Jewish Journal

Meditations on Yoga

by J. D. Smith

Posted on May. 17, 2001 at 8:00 pm

The doctor said that the best thing for my injury was yoga. It would increase blood flow, reduce stress, open my chakras (whatever they are) and make me more limber. I went to get a second opinion but that guy said the same thing.

That week, I left work a little early, sped across town through rush-hour traffic listening to the latest horror story on the radio, circled for a parking spot, ran for the elevator, raced to get changed and then went inside to have someone tell me to hurry up, close my eyes and relax.

The first thing you do is in yoga class is lie down on a little plastic mat and breathe. That sounds easy enough, but I keep doing it wrong. Imagine being told you don't know how to either lie down or breathe. Midway through a difficult pose, the instructor -- or maybe she's a yogi, but Barbara doesn't sound like a very yogish name, if you know what I mean -- says: "Don't forget to breathe," and the whole class grunts out an exhale as one. I take comfort in the knowledge that I'm not alone.

Then, after twisting my spine into a pretzel for an hour or so, she sends us back into the maelstrom and, presto, my murderous road-rage impulse is gone. Some people say you can't put a price on peace of mind. I say it runs $15 for about 90 minutes.

I've now spent a total of 24 hours in something called "down dog," but I'm still terrible at yoga. (All of the postures have deceptively cute, organic names -- there is "tree" and "turtle" and another that I hope will some day be outlawed by the Geneva Convention called "pigeon.") Fortunately, the way yoga works is that it's okay to be terrible. In fact, admitting that you suck is a big step in becoming balanced in your practice. You don't actually want to become "good" at it, because good is an ego thing, and that's bad. Even the really good people in yoga class are only practicing, and they're not even practicing for anything. Unless you're doing it with my sister, yoga is not a competitive sport. There is no big game, no playoffs, no standings are listed in the paper. You never have any idea if you're winning or losing because there's nothing to win.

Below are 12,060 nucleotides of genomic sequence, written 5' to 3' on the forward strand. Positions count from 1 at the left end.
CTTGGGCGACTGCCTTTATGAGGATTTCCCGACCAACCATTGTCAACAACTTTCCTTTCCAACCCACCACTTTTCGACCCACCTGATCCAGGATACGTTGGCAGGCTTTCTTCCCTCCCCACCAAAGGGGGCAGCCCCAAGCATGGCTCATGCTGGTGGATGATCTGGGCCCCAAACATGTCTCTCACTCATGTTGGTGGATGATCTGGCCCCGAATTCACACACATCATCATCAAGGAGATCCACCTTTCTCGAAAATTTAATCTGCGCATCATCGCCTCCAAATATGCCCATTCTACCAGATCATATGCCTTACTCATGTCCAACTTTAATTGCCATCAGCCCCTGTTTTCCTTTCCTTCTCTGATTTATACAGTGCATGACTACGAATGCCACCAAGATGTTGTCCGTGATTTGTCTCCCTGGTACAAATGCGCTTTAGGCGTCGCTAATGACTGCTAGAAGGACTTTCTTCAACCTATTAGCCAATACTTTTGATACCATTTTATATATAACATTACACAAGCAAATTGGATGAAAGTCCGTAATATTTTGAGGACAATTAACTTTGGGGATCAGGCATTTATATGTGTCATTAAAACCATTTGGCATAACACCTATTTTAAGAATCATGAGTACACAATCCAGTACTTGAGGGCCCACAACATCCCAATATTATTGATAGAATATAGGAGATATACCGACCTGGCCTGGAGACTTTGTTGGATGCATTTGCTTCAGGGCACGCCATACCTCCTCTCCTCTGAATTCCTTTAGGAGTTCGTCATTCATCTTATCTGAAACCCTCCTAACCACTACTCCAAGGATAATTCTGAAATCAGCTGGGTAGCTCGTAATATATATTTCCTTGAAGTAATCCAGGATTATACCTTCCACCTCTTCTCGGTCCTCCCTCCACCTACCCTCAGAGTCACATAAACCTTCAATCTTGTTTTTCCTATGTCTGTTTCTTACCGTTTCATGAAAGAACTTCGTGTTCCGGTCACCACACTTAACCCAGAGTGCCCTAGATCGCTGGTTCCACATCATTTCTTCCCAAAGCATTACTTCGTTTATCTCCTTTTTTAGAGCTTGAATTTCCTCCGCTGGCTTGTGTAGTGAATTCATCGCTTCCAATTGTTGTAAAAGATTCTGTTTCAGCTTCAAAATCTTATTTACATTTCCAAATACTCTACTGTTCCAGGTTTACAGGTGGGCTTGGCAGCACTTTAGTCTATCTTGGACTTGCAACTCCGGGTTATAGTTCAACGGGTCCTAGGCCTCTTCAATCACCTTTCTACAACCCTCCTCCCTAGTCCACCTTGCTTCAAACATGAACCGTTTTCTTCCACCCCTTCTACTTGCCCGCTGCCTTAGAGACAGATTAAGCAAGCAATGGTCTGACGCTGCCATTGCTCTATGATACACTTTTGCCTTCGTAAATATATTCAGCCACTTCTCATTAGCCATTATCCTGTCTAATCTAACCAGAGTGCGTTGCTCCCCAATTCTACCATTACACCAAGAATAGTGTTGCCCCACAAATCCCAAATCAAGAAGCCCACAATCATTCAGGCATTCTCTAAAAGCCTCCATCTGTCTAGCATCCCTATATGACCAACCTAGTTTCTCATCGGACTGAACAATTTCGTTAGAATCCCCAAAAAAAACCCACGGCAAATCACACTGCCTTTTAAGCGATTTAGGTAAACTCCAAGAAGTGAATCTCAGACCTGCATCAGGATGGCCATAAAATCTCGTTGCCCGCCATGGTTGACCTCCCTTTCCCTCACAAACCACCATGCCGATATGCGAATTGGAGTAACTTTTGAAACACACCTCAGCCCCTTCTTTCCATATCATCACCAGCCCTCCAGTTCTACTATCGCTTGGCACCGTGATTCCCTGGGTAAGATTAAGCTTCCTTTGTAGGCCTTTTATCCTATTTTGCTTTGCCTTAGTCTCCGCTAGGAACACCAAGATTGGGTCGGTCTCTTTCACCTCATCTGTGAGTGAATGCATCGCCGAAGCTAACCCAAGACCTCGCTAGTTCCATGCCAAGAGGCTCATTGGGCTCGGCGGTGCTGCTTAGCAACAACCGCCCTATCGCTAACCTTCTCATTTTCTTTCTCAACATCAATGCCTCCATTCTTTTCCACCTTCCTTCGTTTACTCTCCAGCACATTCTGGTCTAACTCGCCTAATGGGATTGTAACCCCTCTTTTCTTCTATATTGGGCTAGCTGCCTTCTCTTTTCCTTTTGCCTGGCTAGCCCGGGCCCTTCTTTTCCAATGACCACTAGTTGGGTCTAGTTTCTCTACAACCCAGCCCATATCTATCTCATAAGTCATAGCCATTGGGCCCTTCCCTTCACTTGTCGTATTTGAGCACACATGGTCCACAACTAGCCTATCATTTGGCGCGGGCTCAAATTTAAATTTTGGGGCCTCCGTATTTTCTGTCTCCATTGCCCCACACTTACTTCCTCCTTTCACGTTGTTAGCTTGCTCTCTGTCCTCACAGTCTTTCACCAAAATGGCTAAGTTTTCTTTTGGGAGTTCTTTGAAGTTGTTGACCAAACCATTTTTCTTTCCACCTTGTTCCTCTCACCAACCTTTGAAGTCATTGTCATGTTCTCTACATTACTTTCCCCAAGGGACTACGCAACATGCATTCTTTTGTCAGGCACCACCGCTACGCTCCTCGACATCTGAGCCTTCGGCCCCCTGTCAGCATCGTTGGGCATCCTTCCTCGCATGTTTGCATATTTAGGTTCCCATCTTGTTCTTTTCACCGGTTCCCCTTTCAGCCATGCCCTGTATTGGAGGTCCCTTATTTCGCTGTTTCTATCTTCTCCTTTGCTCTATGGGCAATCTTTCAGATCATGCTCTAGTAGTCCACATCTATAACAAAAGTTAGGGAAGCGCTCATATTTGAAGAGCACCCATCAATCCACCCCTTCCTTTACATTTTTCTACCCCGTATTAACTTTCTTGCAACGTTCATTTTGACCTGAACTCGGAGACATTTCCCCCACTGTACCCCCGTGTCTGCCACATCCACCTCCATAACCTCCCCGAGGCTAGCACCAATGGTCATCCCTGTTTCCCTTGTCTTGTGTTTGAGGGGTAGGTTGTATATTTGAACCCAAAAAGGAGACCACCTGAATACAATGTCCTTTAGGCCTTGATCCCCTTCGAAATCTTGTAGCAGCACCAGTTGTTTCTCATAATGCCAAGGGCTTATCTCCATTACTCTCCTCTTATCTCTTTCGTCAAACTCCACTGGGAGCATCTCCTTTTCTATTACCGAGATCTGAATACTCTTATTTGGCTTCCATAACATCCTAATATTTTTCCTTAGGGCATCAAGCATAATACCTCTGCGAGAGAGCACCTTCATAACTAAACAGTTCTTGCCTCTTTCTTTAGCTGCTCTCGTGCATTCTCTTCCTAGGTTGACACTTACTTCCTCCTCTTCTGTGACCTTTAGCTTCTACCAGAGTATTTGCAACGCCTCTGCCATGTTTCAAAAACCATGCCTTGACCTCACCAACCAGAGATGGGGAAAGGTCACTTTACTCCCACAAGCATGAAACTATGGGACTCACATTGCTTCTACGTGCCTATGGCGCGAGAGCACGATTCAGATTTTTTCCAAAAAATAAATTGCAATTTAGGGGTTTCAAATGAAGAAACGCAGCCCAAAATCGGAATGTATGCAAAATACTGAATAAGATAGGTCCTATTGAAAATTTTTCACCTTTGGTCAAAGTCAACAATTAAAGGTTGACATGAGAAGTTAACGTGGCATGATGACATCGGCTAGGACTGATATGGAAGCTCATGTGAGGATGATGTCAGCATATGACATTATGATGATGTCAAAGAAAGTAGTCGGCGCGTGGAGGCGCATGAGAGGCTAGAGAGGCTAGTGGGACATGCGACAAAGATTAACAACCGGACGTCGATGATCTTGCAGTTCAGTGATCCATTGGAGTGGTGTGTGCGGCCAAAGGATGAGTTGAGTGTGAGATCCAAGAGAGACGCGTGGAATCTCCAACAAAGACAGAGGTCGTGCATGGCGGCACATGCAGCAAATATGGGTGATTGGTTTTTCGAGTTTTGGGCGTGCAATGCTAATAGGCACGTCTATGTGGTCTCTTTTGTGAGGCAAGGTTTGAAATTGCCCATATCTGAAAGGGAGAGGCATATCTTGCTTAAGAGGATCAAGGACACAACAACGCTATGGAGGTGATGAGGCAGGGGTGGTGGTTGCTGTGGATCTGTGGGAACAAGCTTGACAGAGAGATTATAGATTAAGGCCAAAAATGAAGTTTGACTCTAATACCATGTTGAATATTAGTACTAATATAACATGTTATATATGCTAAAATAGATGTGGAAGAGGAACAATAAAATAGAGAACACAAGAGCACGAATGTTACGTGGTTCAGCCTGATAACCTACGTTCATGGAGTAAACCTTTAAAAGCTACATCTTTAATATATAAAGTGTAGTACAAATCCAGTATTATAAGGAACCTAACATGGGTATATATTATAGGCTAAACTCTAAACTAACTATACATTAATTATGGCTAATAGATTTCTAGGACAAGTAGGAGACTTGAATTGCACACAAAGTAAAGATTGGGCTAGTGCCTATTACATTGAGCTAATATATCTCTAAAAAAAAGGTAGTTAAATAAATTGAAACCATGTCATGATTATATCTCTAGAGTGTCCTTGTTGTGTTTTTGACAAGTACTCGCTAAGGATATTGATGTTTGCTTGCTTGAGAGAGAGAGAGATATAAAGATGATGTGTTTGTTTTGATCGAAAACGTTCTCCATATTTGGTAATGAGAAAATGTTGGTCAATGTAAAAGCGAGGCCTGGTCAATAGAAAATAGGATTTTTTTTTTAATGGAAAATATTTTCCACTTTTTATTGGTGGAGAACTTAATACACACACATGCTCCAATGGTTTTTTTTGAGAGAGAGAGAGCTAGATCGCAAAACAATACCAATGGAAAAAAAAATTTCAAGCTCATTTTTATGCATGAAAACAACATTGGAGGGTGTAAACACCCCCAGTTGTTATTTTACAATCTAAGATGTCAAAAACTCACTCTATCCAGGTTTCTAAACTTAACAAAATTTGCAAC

Frankly, I think the whole idea is un-American. I sometimes wonder why we, at the pinnacle of technological progress and human achievement, look to ancient Oriental health and fitness practices from cultures that have disappeared into history. If these guys were so clever, how come they're not around any more? Why aren't they ruling the world? Got an answer for that one? Were they too busy doing yoga to keep the Huns outside the palace walls? We're taking a page from the losing team's playbook. Knowing how to reduce stress doesn't necessarily help you if your entire civilization is extinct.

At some point it dawned on me that I was surrounded by agile women. (Bonus!) Women love yoga. This is what they do. This is where they hang out. A man going to yoga class is like a woman going to a driving range. You want to catch fish? Fish where the fish are. It's like a singles bar where no one drinks and everyone wears revealing clothes and demonstrates what they're capable of if called upon to perform the "bow" pose as a party trick.

Some of the women in my class have no bones in their joints and limbs that seem to be made of spaghetti. There's one lady who, near as I can figure, must have grown up as a contortionist in the Cirque du Soleil. I'm a little afraid of her. Call me old fashioned, but I don't think you should be able to put your toe in your ear. Then Yogi Barbara instructs us variously to "get on all fours," "spread your thighs" and "go a little deeper." It doesn't require an especially active imagination to get intrigued by the possibilities of applying this learning outside of class. I have to remind myself to breathe.

If someone tells you about a good yoga class, it's one you can't actually do. I go twice a week now, and I'm happy to report that I hurt in so many new places -- places that I didn't even know existed a month ago -- that I've forgotten why I started going in the first place. It's like hitting yourself in the thumb with a hammer to get your mind off a headache.

My friend Karen moved around from class to class until, she said, "I've found one that's so painful and humiliating, I don't need a man in my life anymore."

Exhale, Karen.

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